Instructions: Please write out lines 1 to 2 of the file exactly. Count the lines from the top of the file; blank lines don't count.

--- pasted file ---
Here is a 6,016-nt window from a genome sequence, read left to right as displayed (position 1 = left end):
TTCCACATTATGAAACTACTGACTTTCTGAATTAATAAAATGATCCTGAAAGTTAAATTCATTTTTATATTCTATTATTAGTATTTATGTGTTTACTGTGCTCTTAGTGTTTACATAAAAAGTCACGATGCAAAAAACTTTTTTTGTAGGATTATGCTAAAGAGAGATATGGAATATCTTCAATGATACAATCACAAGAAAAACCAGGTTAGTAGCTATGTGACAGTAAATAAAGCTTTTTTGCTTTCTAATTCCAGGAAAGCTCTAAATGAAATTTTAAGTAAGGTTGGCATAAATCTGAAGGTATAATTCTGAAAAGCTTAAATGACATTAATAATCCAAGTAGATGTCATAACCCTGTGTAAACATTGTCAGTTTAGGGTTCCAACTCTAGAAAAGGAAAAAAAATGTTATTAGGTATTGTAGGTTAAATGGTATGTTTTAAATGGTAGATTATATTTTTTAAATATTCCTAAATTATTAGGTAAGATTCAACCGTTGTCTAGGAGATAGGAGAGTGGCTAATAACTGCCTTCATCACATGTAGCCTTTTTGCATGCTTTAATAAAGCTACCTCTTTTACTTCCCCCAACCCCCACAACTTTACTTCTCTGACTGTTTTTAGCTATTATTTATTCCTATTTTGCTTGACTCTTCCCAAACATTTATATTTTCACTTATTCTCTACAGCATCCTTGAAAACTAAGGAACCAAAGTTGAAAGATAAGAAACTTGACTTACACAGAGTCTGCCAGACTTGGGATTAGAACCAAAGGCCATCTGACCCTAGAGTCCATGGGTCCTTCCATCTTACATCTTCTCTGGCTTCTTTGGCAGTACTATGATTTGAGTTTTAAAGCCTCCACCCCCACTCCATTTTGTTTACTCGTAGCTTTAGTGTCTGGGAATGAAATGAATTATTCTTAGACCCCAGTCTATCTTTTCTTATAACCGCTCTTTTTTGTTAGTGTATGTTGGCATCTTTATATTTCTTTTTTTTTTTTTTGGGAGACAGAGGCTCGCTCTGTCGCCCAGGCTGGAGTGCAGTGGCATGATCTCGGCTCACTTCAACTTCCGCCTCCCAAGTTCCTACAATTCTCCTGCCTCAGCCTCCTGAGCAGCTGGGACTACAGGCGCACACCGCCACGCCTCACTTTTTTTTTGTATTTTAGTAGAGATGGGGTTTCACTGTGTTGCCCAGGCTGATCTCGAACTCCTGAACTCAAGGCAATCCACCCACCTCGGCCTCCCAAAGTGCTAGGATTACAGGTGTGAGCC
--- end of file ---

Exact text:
Here is a 6,016-nt window from a genome sequence, read left to right as displayed (position 1 = left end):
TTCCACATTATGAAACTACTGACTTTCTGAATTAATAAAATGATCCTGAAAGTTAAATTCATTTTTATATTCTATTATTAGTATTTATGTGTTTACTGTGCTCTTAGTGTTTACATAAAAAGTCACGATGCAAAAAACTTTTTTTGTAGGATTATGCTAAAGAGAGATATGGAATATCTTCAATGATACAATCACAAGAAAAACCAGGTTAGTAGCTATGTGACAGTAAATAAAGCTTTTTTGCTTTCTAATTCCAGGAAAGCTCTAAATGAAATTTTAAGTAAGGTTGGCATAAATCTGAAGGTATAATTCTGAAAAGCTTAAATGACATTAATAATCCAAGTAGATGTCATAACCCTGTGTAAACATTGTCAGTTTAGGGTTCCAACTCTAGAAAAGGAAAAAAAATGTTATTAGGTATTGTAGGTTAAATGGTATGTTTTAAATGGTAGATTATATTTTTTAAATATTCCTAAATTATTAGGTAAGATTCAACCGTTGTCTAGGAGATAGGAGAGTGGCTAATAACTGCCTTCATCACATGTAGCCTTTTTGCATGCTTTAATAAAGCTACCTCTTTTACTTCCCCCAACCCCCACAACTTTACTTCTCTGACTGTTTTTAGCTATTATTTATTCCTATTTTGCTTGACTCTTCCCAAACATTTATATTTTCACTTATTCTCTACAGCATCCTTGAAAACTAAGGAACCAAAGTTGAAAGATAAGAAACTTGACTTACACAGAGTCTGCCAGACTTGGGATTAGAACCAAAGGCCATCTGACCCTAGAGTCCATGGGTCCTTCCATCTTACATCTTCTCTGGCTTCTTTGGCAGTACTATGATTTGAGTTTTAAAGCCTCCACCCCCACTCCATTTTGTTTACTCGTAGCTTTAGTGTCTGGGAATGAAATGAATTATTCTTAGACCCCAGTCTATCTTTTCTTATAACCGCTCTTTTTTGTTAGTGTATGTTGGCATCTTTATATTTCTTTTTTTTTTTTTTGGGAGACAGAGGCTCGCTCTGTCGCCCAGGCTGGAGTGCAGTGGCATGATCTCGGCTCACTTCAACTTCCGCCTCCCAAGTTCCTACAATTCTCCTGCCTCAGCCTCCTGAGCAGCTGGGACTACAGGCGCACACCGCCACGCCTCACTTTTTTTTTGTATTTTAGTAGAGATGGGGTTTCACTGTGTTGCCCAGGCTGATCTCGAACTCCTGAACTCAAGGCAATCCACCCACCTCGGCCTCCCAAAGTGCTAGGATTACAGGTGTGAGCC